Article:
-I never really felt as though the danger of the outside was ‘real’ enough. Is there any way of bringing more of that danger in? Like I said, it would be more interesting to have the father’s POV, maybe he could have a short flashback to a dangerous time? It would juxtapose with the safety of where they live now quiet well.
- So far, I don’t really care about Mel, she’s a bit whiney and kind of annoying. But I guess that’s how she was raised. She’s very childlike, and that means I can’t identify with her. We do learn a few things about her though, but only really details. There is obviously some big secret about her we’re yet to learn.
-Nothing really happens. I know you say you’ve mentioned the aether, and that’s good. But as far as actually progression of plot, there’s a lot of words for relatively little action. We learn that he’s got to leave for more aether, but that’s it. Like I mentioned earlier, it’s more about character development.
Leaving very repetitive syntax aside, you’ve got good details in his chapter, and you start, quite slowly, bringing the reader into your new world. I can’t identify with Mel, she’s conflicting (because of her age (21ish?) and her still childlike mind). It makes it hard to care about her. Although, I do wonder what is happening with her father, more than anything.
You don't use any linguistically techniques as far as I can tell. There might have been the occasional metaphor, or alliteration. But as far as wider techniques go, there's not my creative symbolism, either in large or small terms. Nothing is represented in different ways. Take Mel for example, when she eats, what does that mean? Why does she eat quickly? She's hungry? She like to consume? Consume what? Knowledge? Should she be more questioning when it comes to the aether? The same with finding sharp, contrasting opposites. Like with inside and outside. You begin to think about the air, but it's more than that. Inside could be dark, but safe. It might be interesting to be slightly scared of the light and be at home in the dark - and reverse the usual thought. How could you play with these techniques?
Let me know if you have any questions!
The world was meant to be contained at the beginning. It's part of the integration into the setting. The idea was to start in this small world, Mel's home and to slowly expand outward, exploring the world as the story progresses.
All I can say regarding your first point, it was the first chapter I uploaded and it was well over a year ago. I tried my best to update it but sometimes it's hard to go over your own work properly. You're right, I'm surprised not one other person has pointed that out, thank you.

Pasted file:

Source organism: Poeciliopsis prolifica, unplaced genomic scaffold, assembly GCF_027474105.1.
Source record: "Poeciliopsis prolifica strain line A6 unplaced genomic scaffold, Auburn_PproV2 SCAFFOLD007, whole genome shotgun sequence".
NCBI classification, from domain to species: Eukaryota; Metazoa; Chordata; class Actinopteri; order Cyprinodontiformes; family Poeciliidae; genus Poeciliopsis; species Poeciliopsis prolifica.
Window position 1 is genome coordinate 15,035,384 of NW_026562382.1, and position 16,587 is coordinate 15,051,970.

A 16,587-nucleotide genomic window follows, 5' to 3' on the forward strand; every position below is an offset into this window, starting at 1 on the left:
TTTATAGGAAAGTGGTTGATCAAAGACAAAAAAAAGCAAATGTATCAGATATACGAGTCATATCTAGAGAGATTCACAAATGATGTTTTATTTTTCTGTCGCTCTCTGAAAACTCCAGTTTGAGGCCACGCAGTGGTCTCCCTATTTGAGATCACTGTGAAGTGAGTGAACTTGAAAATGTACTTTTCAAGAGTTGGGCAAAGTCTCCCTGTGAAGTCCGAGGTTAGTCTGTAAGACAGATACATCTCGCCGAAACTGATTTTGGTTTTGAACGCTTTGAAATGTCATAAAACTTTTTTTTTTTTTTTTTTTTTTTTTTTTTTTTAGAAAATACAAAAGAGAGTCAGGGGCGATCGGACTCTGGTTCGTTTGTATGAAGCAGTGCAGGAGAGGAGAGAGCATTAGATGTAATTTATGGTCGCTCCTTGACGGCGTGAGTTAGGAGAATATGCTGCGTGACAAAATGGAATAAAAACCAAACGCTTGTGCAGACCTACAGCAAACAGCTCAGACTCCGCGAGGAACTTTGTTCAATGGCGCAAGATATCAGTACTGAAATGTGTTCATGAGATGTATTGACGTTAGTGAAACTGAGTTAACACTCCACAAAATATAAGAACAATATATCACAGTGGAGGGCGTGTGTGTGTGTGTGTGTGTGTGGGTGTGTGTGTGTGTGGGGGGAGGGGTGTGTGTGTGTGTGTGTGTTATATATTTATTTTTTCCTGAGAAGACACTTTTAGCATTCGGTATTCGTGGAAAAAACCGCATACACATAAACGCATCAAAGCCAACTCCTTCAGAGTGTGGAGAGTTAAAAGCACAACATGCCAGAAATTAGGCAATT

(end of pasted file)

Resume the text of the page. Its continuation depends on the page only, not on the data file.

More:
I like including sound effects occasionally, some people have said they liked it, others didn't. I think it's split down the middle based on the various reviews I've gotten so I try to limit my use but some do make it through.
There were some weird tense shifts in my early stuff, again, I'm surprised nobody else caught that one. Thanks, I'll fix it all up as soon as possible.
A pretty bad typo, the world balcony was supposed to be in there. I was so sure I'd gotten everything but somehow, something always slips through the cracks.
I didn't even know that one was an issue. In all my time writing not one person has said that isn't okay, not my creative writing teacher in high school, not my writer friends, nobody on dA.
God dammit, where are all these typos coming from. I was sure I gave this a good edit not too long ago. Well thanks for pointing them all out.
I'll fix that.
About, around, I think either one can work.
Perhaps stress was the wrong word. It was written that way to express one of her little mental tics in that physical contact helps calm her down. It's a common trait of people with certain mental disorders and while I didn't want to give her a specific disability I wanted to include some relatively realistic traits in that regard. I'll reword and make it more reasonable.
I'll fix that.
Yes, they'd be three separate ideas in narration because that's properly written, but this is dialogue and the way it's written reflects the way the character says it. People don't always talk in proper sentences. When I see a period there is more of a mental pause for me than a comma, so period in there would just look odd to me. I'll take a look at it anyway, see what I can do.
Seventeen times huh? I suppose you're right, it's something I noticed myself but never really felt the need to change. I'll work on that.
Thanks for that, I'll edit a comma in then.
I figured it was a good way to avoid repetitive word use. I suppose it's not exactly useful here however.
Sorry, it was my first chapter, a lot of amateur mistakes. I'll get around to fixing them as soon as possible.
I suppose you're right, that piece of dialogue would work better without the "a bit."
Another typo, sorry about that.